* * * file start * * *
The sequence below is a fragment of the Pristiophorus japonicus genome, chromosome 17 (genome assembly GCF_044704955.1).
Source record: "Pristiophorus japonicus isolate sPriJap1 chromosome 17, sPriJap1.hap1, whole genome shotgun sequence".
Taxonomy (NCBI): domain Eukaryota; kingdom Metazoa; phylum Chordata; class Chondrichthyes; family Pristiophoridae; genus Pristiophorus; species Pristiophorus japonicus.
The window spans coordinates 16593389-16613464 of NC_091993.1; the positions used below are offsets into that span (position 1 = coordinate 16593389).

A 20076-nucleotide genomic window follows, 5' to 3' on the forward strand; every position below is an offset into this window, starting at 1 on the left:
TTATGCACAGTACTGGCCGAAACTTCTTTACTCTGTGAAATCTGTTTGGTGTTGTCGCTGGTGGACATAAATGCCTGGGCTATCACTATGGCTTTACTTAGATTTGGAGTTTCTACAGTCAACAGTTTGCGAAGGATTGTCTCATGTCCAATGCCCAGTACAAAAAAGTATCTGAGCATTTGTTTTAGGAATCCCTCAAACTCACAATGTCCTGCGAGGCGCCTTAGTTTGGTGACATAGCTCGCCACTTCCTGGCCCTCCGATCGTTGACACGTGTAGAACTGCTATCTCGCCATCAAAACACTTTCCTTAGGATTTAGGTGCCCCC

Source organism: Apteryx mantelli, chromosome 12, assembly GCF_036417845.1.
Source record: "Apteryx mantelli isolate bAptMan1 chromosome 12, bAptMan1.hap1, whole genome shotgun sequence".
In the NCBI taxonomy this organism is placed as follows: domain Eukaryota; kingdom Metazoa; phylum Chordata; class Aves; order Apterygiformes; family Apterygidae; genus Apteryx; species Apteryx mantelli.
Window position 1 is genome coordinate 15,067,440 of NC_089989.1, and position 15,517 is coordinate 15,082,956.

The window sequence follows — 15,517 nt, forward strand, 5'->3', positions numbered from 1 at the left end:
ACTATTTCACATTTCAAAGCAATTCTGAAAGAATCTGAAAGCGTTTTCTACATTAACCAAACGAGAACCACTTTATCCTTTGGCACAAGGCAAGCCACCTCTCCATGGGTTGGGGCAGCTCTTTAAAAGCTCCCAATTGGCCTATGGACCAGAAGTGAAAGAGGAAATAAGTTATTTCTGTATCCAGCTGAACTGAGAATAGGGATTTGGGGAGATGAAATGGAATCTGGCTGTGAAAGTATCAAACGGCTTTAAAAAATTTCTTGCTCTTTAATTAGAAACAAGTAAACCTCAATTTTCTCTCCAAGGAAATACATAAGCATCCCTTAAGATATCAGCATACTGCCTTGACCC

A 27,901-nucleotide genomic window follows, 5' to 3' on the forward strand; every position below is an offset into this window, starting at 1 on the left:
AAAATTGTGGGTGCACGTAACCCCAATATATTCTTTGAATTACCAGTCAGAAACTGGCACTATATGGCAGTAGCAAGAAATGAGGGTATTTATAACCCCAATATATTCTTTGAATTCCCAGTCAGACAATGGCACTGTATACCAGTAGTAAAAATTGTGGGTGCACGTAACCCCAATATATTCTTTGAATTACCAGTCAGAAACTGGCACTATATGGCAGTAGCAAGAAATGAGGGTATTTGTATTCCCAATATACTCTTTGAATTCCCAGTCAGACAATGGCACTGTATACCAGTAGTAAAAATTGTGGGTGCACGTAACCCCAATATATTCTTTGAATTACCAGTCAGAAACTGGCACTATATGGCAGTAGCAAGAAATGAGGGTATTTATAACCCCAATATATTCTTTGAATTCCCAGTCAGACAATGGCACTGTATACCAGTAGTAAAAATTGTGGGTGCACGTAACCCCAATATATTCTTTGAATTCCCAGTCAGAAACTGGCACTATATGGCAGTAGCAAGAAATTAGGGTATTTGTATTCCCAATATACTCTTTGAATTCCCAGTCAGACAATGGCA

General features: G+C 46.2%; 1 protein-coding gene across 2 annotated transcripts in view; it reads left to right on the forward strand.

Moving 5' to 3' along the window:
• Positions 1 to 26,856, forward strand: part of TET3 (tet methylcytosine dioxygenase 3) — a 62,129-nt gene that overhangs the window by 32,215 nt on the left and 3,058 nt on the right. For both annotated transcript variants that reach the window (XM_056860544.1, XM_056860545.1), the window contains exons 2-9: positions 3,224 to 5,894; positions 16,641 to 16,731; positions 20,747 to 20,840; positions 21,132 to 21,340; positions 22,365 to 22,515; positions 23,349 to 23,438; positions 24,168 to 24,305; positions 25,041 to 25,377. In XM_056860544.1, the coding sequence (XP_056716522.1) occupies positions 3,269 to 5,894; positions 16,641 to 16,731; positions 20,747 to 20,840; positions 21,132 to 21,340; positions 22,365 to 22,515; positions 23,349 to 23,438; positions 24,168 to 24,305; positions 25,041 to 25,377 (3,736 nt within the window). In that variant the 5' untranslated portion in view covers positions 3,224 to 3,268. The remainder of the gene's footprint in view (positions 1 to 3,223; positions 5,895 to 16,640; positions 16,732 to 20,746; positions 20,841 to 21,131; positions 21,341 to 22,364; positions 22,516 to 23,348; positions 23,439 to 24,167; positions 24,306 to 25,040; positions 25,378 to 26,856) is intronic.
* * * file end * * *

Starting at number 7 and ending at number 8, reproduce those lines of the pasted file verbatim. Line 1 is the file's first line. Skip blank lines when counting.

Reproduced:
Source organism: Apteryx mantelli, chromosome 12, assembly GCF_036417845.1.
Source record: "Apteryx mantelli isolate bAptMan1 chromosome 12, bAptMan1.hap1, whole genome shotgun sequence".